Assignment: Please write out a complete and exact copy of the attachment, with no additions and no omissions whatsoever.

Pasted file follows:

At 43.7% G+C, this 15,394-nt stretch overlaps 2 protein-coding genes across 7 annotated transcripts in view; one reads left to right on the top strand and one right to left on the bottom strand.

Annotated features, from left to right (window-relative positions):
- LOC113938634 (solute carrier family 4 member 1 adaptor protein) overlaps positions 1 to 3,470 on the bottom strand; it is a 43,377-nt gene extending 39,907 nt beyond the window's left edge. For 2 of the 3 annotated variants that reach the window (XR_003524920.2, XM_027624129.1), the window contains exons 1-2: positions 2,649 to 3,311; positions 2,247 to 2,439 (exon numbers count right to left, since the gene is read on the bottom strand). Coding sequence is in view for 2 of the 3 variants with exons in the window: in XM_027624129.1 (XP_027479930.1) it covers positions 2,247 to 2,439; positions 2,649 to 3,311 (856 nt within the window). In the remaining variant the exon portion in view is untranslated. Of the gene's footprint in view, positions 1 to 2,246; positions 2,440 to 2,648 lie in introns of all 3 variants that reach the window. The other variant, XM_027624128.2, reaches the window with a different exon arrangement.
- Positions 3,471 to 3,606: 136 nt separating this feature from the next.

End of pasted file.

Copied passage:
At 43.7% G+C, this 15,394-nt stretch overlaps 2 protein-coding genes across 7 annotated transcripts in view; one reads left to right on the top strand and one right to left on the bottom strand.

Annotated features, from left to right (window-relative positions):
- LOC113938634 (solute carrier family 4 member 1 adaptor protein) overlaps positions 1 to 3,470 on the bottom strand; it is a 43,377-nt gene extending 39,907 nt beyond the window's left edge. For 2 of the 3 annotated variants that reach the window (XR_003524920.2, XM_027624129.1), the window contains exons 1-2: positions 2,649 to 3,311; positions 2,247 to 2,439 (exon numbers count right to left, since the gene is read on the bottom strand). Coding sequence is in view for 2 of the 3 variants with exons in the window: in XM_027624129.1 (XP_027479930.1) it covers positions 2,247 to 2,439; positions 2,649 to 3,311 (856 nt within the window). In the remaining variant the exon portion in view is untranslated. Of the gene's footprint in view, positions 1 to 2,246; positions 2,440 to 2,648 lie in introns of all 3 variants that reach the window. The other variant, XM_027624128.2, reaches the window with a different exon arrangement.
- Positions 3,471 to 3,606: 136 nt separating this feature from the next.